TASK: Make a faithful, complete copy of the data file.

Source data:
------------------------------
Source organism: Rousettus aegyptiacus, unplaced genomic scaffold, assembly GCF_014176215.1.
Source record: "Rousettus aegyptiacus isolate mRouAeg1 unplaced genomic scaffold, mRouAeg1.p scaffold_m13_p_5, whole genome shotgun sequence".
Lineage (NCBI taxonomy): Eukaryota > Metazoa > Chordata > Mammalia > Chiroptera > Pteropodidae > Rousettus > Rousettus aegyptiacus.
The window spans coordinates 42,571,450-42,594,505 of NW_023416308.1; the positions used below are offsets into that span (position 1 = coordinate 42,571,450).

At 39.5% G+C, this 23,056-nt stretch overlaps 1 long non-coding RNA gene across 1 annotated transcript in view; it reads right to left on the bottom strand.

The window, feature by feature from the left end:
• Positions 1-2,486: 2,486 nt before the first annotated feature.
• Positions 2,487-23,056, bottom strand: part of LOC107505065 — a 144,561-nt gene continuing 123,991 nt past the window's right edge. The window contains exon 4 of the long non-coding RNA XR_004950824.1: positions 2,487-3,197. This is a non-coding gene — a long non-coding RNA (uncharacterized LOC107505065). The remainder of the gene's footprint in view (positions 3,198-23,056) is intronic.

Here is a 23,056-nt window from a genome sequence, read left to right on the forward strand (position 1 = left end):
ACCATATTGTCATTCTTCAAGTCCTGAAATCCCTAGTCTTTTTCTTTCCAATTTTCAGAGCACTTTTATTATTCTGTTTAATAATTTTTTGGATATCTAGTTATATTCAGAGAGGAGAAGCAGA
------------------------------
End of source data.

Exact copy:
Source organism: Rousettus aegyptiacus, unplaced genomic scaffold, assembly GCF_014176215.1.
Source record: "Rousettus aegyptiacus isolate mRouAeg1 unplaced genomic scaffold, mRouAeg1.p scaffold_m13_p_5, whole genome shotgun sequence".
Lineage (NCBI taxonomy): Eukaryota > Metazoa > Chordata > Mammalia > Chiroptera > Pteropodidae > Rousettus > Rousettus aegyptiacus.
The window spans coordinates 42,571,450-42,594,505 of NW_023416308.1; the positions used below are offsets into that span (position 1 = coordinate 42,571,450).

At 39.5% G+C, this 23,056-nt stretch overlaps 1 long non-coding RNA gene across 1 annotated transcript in view; it reads right to left on the bottom strand.

The window, feature by feature from the left end:
• Positions 1-2,486: 2,486 nt before the first annotated feature.
• Positions 2,487-23,056, bottom strand: part of LOC107505065 — a 144,561-nt gene continuing 123,991 nt past the window's right edge. The window contains exon 4 of the long non-coding RNA XR_004950824.1: positions 2,487-3,197. This is a non-coding gene — a long non-coding RNA (uncharacterized LOC107505065). The remainder of the gene's footprint in view (positions 3,198-23,056) is intronic.

Here is a 23,056-nt window from a genome sequence, read left to right on the forward strand (position 1 = left end):
ACCATATTGTCATTCTTCAAGTCCTGAAATCCCTAGTCTTTTTCTTTCCAATTTTCAGAGCACTTTTATTATTCTGTTTAATAATTTTTTGGATATCTAGTTATATTCAGAGAGGAGAAGCAGA